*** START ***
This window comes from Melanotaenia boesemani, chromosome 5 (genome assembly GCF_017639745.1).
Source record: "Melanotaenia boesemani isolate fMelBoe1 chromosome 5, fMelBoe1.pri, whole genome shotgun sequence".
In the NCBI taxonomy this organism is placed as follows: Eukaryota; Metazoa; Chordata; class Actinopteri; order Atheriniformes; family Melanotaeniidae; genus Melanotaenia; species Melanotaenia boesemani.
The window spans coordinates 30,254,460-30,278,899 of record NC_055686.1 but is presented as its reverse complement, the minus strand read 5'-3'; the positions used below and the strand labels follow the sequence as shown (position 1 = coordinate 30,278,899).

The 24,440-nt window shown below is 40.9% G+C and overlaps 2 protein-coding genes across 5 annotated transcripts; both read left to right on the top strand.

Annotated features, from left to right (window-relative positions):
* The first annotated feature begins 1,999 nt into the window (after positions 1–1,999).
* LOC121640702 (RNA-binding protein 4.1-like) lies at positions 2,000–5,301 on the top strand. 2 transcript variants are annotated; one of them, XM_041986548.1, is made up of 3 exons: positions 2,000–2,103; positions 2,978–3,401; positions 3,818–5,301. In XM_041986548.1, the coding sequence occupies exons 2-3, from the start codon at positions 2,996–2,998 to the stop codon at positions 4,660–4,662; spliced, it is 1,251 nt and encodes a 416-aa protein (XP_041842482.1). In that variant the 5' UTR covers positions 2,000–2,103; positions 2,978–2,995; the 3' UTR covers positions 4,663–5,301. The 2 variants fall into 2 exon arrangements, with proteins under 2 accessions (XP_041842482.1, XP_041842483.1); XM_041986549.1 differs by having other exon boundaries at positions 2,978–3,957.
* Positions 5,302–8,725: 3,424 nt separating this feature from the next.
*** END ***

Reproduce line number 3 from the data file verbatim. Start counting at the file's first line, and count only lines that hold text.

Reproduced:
In the NCBI taxonomy this organism is placed as follows: Eukaryota; Metazoa; Chordata; class Actinopteri; order Atheriniformes; family Melanotaeniidae; genus Melanotaenia; species Melanotaenia boesemani.